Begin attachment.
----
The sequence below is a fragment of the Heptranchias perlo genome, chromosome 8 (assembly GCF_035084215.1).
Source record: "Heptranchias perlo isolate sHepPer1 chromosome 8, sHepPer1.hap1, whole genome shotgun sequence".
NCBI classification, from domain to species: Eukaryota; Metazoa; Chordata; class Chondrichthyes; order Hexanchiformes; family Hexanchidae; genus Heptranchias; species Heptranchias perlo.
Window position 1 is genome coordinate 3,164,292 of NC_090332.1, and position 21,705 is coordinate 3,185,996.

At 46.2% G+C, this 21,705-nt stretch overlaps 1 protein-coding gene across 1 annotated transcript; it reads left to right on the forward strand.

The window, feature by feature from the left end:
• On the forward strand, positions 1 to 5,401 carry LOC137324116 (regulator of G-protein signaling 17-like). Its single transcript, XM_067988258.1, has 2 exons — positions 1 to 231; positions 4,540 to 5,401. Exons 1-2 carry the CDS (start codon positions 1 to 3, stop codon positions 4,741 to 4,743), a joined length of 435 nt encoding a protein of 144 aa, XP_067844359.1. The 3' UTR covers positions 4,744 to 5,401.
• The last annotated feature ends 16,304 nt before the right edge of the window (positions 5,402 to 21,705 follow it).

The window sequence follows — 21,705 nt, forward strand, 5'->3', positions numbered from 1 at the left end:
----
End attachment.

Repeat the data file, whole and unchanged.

The sequence below is a fragment of the Heptranchias perlo genome, chromosome 8 (assembly GCF_035084215.1).
Source record: "Heptranchias perlo isolate sHepPer1 chromosome 8, sHepPer1.hap1, whole genome shotgun sequence".
NCBI classification, from domain to species: Eukaryota; Metazoa; Chordata; class Chondrichthyes; order Hexanchiformes; family Hexanchidae; genus Heptranchias; species Heptranchias perlo.
Window position 1 is genome coordinate 3,164,292 of NC_090332.1, and position 21,705 is coordinate 3,185,996.

At 46.2% G+C, this 21,705-nt stretch overlaps 1 protein-coding gene across 1 annotated transcript; it reads left to right on the forward strand.

The window, feature by feature from the left end:
• On the forward strand, positions 1 to 5,401 carry LOC137324116 (regulator of G-protein signaling 17-like). Its single transcript, XM_067988258.1, has 2 exons — positions 1 to 231; positions 4,540 to 5,401. Exons 1-2 carry the CDS (start codon positions 1 to 3, stop codon positions 4,741 to 4,743), a joined length of 435 nt encoding a protein of 144 aa, XP_067844359.1. The 3' UTR covers positions 4,744 to 5,401.
• The last annotated feature ends 16,304 nt before the right edge of the window (positions 5,402 to 21,705 follow it).

The window sequence follows — 21,705 nt, forward strand, 5'->3', positions numbered from 1 at the left end: